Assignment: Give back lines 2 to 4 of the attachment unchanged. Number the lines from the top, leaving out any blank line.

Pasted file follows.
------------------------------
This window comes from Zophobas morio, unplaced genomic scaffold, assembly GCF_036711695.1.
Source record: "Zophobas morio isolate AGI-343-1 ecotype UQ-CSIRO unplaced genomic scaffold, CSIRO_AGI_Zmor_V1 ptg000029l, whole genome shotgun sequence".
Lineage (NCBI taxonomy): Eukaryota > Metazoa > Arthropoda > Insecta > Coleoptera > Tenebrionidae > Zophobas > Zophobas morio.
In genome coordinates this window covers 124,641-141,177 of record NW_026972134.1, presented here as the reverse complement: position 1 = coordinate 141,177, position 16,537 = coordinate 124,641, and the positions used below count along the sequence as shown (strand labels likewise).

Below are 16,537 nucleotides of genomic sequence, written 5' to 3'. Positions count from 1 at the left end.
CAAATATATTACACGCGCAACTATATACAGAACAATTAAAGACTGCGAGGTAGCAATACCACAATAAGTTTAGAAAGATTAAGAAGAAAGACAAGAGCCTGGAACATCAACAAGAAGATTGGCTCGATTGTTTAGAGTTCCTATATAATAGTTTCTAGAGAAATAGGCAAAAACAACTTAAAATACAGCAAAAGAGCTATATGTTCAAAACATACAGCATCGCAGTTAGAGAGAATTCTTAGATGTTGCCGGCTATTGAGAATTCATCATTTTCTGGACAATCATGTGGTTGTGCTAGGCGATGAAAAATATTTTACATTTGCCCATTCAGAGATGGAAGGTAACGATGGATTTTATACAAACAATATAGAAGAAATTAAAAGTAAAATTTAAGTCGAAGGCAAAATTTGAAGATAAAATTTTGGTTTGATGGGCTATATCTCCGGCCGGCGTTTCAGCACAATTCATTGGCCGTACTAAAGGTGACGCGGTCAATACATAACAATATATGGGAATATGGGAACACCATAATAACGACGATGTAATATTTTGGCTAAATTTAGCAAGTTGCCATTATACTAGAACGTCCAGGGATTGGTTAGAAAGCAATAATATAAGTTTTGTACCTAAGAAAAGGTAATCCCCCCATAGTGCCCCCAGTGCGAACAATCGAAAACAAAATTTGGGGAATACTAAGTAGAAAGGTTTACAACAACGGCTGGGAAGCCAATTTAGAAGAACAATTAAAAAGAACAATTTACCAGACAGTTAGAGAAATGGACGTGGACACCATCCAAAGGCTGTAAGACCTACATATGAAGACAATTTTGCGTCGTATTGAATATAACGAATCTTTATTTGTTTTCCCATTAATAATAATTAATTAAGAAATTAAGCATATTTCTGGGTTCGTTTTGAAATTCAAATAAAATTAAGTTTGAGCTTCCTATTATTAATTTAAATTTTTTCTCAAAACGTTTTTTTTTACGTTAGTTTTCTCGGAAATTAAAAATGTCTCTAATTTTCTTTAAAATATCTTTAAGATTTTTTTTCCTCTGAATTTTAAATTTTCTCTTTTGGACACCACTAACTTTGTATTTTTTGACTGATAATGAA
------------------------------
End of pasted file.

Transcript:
Source record: "Zophobas morio isolate AGI-343-1 ecotype UQ-CSIRO unplaced genomic scaffold, CSIRO_AGI_Zmor_V1 ptg000029l, whole genome shotgun sequence".
Lineage (NCBI taxonomy): Eukaryota > Metazoa > Arthropoda > Insecta > Coleoptera > Tenebrionidae > Zophobas > Zophobas morio.
In genome coordinates this window covers 124,641-141,177 of record NW_026972134.1, presented here as the reverse complement: position 1 = coordinate 141,177, position 16,537 = coordinate 124,641, and the positions used below count along the sequence as shown (strand labels likewise).